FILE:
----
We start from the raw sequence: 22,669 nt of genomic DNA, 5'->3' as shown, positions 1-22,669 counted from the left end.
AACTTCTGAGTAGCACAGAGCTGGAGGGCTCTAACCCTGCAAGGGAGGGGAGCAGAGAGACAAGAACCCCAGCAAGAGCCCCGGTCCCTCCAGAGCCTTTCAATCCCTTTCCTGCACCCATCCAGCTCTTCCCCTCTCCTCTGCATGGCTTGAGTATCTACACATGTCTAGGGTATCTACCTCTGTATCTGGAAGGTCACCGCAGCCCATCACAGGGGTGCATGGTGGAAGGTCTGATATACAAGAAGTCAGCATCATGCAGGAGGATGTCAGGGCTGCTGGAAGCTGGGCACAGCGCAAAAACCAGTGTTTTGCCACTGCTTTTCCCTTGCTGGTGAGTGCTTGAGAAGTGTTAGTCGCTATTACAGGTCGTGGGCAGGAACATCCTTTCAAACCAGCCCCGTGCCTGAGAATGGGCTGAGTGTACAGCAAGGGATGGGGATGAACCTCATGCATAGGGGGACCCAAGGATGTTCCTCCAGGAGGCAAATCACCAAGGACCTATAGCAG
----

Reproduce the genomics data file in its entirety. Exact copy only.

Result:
We start from the raw sequence: 22,669 nt of genomic DNA, 5'->3' as shown, positions 1-22,669 counted from the left end.
AACTTCTGAGTAGCACAGAGCTGGAGGGCTCTAACCCTGCAAGGGAGGGGAGCAGAGAGACAAGAACCCCAGCAAGAGCCCCGGTCCCTCCAGAGCCTTTCAATCCCTTTCCTGCACCCATCCAGCTCTTCCCCTCTCCTCTGCATGGCTTGAGTATCTACACATGTCTAGGGTATCTACCTCTGTATCTGGAAGGTCACCGCAGCCCATCACAGGGGTGCATGGTGGAAGGTCTGATATACAAGAAGTCAGCATCATGCAGGAGGATGTCAGGGCTGCTGGAAGCTGGGCACAGCGCAAAAACCAGTGTTTTGCCACTGCTTTTCCCTTGCTGGTGAGTGCTTGAGAAGTGTTAGTCGCTATTACAGGTCGTGGGCAGGAACATCCTTTCAAACCAGCCCCGTGCCTGAGAATGGGCTGAGTGTACAGCAAGGGATGGGGATGAACCTCATGCATAGGGGGACCCAAGGATGTTCCTCCAGGAGGCAAATCACCAAGGACCTATAGCAG